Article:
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Blog Post 3 December 2020

Winterproof your home and your energy bills

When it’s feeling wintery, it’s more important than ever to take steps to prevent heat escaping through your windows and doors. This will allow your home to stay warm and at a comfortable temperature, as well as ensuring your energy bills stay under control during the colder months.

You can prevent heat escaping by blocking out draughts and insulating walls. This significantly improves the comfort of a home and helps to make your heating controls more responsive. We’ve got lots of advice on how to reduce home heat loss to help winterproof your home this year. Plus we’ve put together some top energy saving tips for you here.


Insulate your pipes

Pipe insulation consists of a foam tube that covers the exposed pipes between your hot water cylinder and boiler, reducing the amount of heat lost and, therefore, keeping your water hotter for longer. It’s usually as simple as choosing the correct size from a DIY store and then slipping it around the pipes. Pipe insulation can save around £3 a year on your energy bills. It can also prevent your condensate waste pipe from freezing, and stopping your condensing boiler working in extreme temperatures.


Install draught excluders

DIY draught-proofing of windows, doors and random holes in the home can be a great way of stopping heat from escaping. Homeowners can buy draught-proofing products in DIY stores, which can be fitted quickly and easily.

Draught-proofing around windows and doors could save you around £25 a year. If you have an open chimney, draught-proofing your chimney when you’re not using it could save around £19 a year.


Fit radiator reflector panels

Fix these behind your radiators to reflect heat from radiators back into the room, instead of letting it out through an external wall. Reflector panels will be most beneficial when installed on uninsulated walls, where they could save you around £19 a year.


Ensure your walls are insulated

Wall insulation will provide the greatest savings and warmest homes overall. If your home was built after 1920, the chances are that its external walls are made of two layers of brick with a gap or cavity between them. Cavity wall insulation fills that gap, keeping the warmth in to save energy. The average installation cost for cavity wall insulation is between £450 and £500 and it can save up to £165 a year for a typical semi-detached home. So it could pay for itself in less than four years.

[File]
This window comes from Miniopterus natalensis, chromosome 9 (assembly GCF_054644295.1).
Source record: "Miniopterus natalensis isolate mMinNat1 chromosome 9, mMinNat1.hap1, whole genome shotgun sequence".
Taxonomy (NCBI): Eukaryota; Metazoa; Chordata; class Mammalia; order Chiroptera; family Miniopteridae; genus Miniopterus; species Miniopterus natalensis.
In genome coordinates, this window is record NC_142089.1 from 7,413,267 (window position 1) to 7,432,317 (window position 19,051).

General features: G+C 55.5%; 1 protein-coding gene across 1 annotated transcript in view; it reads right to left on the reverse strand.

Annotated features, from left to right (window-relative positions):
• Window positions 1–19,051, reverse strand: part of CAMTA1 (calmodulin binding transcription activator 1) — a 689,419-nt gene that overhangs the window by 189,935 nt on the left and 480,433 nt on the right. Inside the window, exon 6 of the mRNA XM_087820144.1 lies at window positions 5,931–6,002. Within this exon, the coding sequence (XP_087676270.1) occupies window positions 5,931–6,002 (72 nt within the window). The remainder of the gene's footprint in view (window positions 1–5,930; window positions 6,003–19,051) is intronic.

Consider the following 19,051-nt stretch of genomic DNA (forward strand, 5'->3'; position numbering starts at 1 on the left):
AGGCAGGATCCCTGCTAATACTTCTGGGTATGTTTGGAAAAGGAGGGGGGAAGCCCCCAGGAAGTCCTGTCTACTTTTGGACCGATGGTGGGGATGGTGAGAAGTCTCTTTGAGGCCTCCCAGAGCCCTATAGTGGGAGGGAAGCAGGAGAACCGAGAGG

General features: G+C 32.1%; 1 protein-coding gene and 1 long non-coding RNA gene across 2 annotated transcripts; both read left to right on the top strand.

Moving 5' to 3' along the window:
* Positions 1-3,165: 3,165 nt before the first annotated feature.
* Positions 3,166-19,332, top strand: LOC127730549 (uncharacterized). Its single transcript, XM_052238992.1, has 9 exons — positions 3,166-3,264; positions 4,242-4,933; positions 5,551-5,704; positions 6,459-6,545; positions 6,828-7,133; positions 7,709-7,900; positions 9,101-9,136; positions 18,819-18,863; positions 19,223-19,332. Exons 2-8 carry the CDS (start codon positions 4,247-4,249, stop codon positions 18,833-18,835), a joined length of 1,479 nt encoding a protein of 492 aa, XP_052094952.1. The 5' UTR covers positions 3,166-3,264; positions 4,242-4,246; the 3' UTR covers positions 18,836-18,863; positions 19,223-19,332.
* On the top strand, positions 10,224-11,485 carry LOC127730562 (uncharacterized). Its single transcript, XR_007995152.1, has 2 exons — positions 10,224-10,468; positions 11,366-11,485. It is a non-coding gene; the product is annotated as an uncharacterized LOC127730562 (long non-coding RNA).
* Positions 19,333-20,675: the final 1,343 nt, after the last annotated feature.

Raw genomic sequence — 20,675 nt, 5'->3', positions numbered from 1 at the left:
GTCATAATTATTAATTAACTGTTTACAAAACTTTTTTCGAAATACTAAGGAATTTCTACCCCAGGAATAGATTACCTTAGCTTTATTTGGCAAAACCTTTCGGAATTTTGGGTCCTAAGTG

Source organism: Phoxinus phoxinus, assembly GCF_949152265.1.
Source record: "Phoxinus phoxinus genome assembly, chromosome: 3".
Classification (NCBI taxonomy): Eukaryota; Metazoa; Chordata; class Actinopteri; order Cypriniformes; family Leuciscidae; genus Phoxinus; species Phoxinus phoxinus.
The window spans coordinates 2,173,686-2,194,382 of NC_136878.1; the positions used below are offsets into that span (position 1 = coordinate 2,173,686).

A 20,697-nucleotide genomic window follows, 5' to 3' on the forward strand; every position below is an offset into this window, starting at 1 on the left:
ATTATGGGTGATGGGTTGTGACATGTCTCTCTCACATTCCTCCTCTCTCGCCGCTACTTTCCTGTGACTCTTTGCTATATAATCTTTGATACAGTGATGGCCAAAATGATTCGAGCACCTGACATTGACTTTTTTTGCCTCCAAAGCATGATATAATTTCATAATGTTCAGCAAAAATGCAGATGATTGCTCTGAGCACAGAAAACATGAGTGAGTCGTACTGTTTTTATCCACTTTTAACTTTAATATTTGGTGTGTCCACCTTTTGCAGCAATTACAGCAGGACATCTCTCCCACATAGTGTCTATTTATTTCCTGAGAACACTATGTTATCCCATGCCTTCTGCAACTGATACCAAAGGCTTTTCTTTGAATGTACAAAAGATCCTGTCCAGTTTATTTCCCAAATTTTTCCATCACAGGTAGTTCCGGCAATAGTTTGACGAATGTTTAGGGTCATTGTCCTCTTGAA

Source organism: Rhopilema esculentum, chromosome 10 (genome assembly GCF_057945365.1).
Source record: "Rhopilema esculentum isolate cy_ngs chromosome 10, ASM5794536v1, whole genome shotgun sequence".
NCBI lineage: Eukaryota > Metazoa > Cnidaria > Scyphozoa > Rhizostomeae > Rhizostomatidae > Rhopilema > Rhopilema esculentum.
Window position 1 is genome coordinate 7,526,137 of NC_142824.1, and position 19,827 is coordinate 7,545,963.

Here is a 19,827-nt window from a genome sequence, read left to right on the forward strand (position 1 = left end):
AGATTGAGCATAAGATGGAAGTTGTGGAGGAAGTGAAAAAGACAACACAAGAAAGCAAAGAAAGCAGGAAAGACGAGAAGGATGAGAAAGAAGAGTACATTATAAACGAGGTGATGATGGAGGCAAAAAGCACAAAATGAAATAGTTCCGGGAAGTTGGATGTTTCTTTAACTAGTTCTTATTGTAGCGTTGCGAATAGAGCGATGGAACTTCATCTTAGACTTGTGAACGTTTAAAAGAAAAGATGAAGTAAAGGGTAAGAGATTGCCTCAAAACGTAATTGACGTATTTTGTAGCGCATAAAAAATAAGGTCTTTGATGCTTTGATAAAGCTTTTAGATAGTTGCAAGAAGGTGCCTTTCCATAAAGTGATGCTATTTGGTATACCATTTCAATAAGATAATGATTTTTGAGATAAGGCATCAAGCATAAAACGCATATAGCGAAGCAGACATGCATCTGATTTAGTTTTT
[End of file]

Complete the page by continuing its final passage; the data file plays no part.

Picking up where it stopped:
If your home doesn’t have cavity walls then it’s highly likely that it will be a solid wall property. Insulating the solid walls of a home could cut the heating costs considerably. The good news is they can be insulated – from the inside or outside – and this can save around £225 a year in a typical three-bed semi or even £375 a year in a detached home. However, the up-front costs are high and will vary significantly depending on the level of work required.

Consider reducing insulation costs by carrying out the work at the same time as other home improvements, or spreading out the work over a longer time-period and tackling your home’s insulation needs on a room-by-room basis.


Don't forget your loft

While most loft spaces in UK homes will have some insulation fitted already, often it’s thinner than the recommended standard to gain the maximum benefit. Topping up your roof insulation from 120mm to 270mm could save you an extra £14 a year, in addition to keeping your home feeling warmer.